Hobby gardener turns swimming pool into veggie smorgasbord


Nick Hairston, of Columbus, examines tomatoes in the backyard garden established on the site of an in-ground 34-by-17-foot swimming pool.

Nick Hairston, of Columbus, examines tomatoes in the backyard garden established on the site of an in-ground 34-by-17-foot swimming pool. Photo by: Kelly Tippett


Launch Photo Gallery


Nick Hairston


Billy Swedenburg uses a backhoe to tear out the Hairston’s pool.


Several loads of washed gravel form the rock bed below the garden. Using the pool’s original circulating pump, Hairston devised an irrigation system to recycle rainfall.


This photo taken in early summer shows the completed transformation from pool to productive garden.



Jan Swoope



When Nick and Eleanor Hairston decided an in-ground pool installed behind their west Lowndes County home in 1974 had served its purpose, they opted for dramatic changes. Not many months after retiring from his post as Lowndes County administrator, Nick was ready to tackle a new project. With the help of savvy friends, family, the "Garden Tabloid" -- and even garden guru Felder Rushing -- he transformed the 34-by-17 foot pool into a bountiful backyard garden. 


The idea of trading in chlorine for cabbage really took root when Nick and longtime friend Billy Swedenburg put their heads together. Work began in earnest in October 2008 when Billy, of Swedenburg Trucking, tackled the fiberglass pool with heavy equipment. Surprisingly, the form came up quickly. 


"He just started ripping that fiberglass out; it didn''t take 30 minutes to get up," said Nick.  


The remaining crater, on the spot where children by the dozens had splashed and laughed for years, was ready for the next phase. 




Thinking it through 


Thought and detail went into establishing a good garden foundation, as well as a clever, "green" irrigation system.  


"We brought in three big 18-wheeler loads of washed gravel and built it up to about 22 to 24 inches from the top of the original pool," Nick said. Four loads of top soil -- sifted to remove debris and vegetation -- from a gravel pit west of Columbus Air Force Base were brought in and tilled with a substantial amount of seasoned horse manure. On the advice of a brother-in-law (a retired county extension agent), 30 pounds of lime was tilled in, too. Soil sampling by the Mississippi State University Extension Service also provided guidance. 




Water, water everywhere 


Inventive steps Nick took before all the trucks arrived have provided moisture to the lush tomatoes, eggplant, squash, okra, onion, cabbage, broccoli and more through the hot months.  


A sump pump buried in the washed gravel bed of the garden is hooked to the pool''s original circulating pump. With his self-styled irrigation system, Nick recycles rainfall collected in the deep rock formation, bringing it up to water the mini-crops, as well as marigolds planted throughout to deter insects, and a profuse, colorful palette of zinnias.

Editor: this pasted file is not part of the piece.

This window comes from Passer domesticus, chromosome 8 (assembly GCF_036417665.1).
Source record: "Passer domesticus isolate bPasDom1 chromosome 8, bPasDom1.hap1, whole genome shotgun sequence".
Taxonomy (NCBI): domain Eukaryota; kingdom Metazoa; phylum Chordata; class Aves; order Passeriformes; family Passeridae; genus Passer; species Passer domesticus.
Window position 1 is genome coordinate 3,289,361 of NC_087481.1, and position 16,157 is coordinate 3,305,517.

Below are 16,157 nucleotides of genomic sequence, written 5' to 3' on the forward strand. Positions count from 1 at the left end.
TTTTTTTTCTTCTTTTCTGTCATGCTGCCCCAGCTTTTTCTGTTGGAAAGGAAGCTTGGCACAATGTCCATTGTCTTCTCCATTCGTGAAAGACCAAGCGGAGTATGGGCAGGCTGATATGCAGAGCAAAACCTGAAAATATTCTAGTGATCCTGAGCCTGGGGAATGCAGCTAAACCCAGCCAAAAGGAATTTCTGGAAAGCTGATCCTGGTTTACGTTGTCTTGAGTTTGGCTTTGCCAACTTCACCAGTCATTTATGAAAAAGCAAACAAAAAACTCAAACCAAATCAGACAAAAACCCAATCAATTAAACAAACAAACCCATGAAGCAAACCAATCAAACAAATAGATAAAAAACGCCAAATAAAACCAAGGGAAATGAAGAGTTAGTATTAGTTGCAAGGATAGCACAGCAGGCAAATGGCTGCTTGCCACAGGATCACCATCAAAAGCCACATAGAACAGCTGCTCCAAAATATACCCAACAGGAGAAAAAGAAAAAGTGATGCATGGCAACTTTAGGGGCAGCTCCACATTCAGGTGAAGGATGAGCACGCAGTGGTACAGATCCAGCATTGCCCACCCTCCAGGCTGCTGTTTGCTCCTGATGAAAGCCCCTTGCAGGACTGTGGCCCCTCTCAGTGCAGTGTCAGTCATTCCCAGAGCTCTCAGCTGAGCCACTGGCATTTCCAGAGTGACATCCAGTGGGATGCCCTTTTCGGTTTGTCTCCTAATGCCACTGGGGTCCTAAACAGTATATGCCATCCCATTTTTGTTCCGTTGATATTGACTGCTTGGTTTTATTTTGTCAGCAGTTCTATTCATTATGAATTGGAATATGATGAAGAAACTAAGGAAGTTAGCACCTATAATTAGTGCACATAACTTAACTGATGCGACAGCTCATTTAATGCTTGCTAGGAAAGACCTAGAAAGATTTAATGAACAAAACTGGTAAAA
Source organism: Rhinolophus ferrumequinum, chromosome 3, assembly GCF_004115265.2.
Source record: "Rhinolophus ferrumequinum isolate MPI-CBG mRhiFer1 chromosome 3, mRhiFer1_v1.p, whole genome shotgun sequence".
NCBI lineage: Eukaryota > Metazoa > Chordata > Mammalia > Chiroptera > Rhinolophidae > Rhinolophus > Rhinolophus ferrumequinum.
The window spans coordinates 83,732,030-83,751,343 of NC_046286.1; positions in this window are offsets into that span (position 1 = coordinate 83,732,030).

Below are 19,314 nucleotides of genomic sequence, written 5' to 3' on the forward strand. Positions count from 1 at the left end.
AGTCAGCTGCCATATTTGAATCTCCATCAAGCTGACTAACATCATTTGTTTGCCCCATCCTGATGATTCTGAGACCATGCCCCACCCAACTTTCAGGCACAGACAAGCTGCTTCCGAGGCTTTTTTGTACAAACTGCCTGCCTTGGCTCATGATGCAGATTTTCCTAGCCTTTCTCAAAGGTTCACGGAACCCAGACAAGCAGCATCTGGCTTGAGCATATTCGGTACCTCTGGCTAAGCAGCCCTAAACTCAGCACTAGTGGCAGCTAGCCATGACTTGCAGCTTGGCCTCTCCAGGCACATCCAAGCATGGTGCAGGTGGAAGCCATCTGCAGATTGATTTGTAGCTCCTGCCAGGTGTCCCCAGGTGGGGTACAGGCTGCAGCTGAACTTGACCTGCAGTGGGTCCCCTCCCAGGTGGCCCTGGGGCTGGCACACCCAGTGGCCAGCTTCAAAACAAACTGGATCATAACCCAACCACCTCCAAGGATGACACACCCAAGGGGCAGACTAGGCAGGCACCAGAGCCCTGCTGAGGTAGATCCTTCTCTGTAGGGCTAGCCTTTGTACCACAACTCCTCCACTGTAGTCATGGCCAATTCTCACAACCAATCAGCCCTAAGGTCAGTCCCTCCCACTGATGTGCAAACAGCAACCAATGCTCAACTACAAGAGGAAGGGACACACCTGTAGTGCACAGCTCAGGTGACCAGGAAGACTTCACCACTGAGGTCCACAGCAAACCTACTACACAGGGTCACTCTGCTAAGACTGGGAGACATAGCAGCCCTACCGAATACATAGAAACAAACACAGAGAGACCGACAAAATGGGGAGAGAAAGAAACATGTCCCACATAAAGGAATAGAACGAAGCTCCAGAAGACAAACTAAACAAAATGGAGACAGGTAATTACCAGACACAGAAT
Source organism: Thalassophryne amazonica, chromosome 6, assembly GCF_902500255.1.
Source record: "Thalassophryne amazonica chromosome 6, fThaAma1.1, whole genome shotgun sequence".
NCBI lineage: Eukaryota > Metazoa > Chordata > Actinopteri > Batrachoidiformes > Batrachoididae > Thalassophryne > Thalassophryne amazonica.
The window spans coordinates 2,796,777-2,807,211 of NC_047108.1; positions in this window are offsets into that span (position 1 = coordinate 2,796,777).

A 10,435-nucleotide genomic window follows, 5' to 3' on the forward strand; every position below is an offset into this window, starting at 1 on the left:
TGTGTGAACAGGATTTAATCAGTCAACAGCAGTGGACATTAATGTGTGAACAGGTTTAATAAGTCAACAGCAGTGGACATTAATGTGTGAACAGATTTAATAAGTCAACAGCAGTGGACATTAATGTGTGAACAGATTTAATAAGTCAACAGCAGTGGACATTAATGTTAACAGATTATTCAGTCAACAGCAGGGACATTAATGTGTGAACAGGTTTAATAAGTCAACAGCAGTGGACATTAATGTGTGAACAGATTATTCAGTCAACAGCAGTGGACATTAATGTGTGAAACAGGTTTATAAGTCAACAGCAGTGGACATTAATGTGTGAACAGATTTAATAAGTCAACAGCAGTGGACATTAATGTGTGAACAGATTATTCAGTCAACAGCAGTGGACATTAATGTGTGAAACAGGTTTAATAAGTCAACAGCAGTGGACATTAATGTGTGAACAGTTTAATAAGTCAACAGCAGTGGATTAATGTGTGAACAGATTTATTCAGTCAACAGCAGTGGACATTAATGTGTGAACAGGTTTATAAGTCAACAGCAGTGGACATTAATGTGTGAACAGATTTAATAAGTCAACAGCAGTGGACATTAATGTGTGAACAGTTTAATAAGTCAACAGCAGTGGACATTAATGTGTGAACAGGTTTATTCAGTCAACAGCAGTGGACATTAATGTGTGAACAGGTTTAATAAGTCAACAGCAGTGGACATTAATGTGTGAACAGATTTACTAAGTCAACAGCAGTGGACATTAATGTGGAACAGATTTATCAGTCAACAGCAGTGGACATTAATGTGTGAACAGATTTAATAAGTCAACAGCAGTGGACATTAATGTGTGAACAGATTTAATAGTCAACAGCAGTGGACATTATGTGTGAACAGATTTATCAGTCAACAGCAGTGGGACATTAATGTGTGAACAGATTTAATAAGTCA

"After rain we had last week, I currently have about 1,000 gallons of useable water in the rock bed," remarked Nick on Monday. "We only ran low once and had to use water from the water association. Otherwise, it''s all what falls out of the sky."  




Tapping resources 


"There''s no question that can''t be answered if you''ll just ask," the hobby gardener advised. 


As a boy growing up in a gardening family in Crawford, Nick had gained plenty of hands-on experience. He dusted that off and tapped into abundant Golden Triangle resources in establishing his first plot in more than 40 years.  


"The ''Garden Tabloid'' has been my bible," he stressed. The MSU Extension Service publication covers everything from transplanting and thinning to mulching and insect control. (Pick one up at the Lowndes County Extension office at 512 Third Ave. N., or access through the publications link at www.msucares.com.) 


"And I highly recommend people listen to Felder Rushing on Mississippi Public Broadcasting at 9 a.m. on Fridays and 10 a.m. on Saturdays," he grinned. Nick has made good use of the call-in radio show and the entertaining Gestalt Gardener''s expertise.  


He also credits the Oktibbeha County Co-op with helping get the Hairston garden off to such a tasty start.  


In fact, the pool-to-garden project has gone swimmingly well, as Nick''s large, extended family and friends who have feasted on plump tomatoes and delicious vegetables all summer can vouch.  


For would-be gardeners thinking of taking that first step toward fresh, homegrown produce, the advice is -- don''t be intimidated.  


"You don''t have to know a whole lot," Nick smiled. "You just have to know a lot of people, and you can learn a lot."  



Jan Swoope is the Lifestyles Editor for The Commercial Dispatch.


printer friendly version | back to top





Top Things to Do in the Golden Triangle This Weekend



Follow Us:

Follow Us on Facebook

Follow Us on Twitter

Follow Us via Email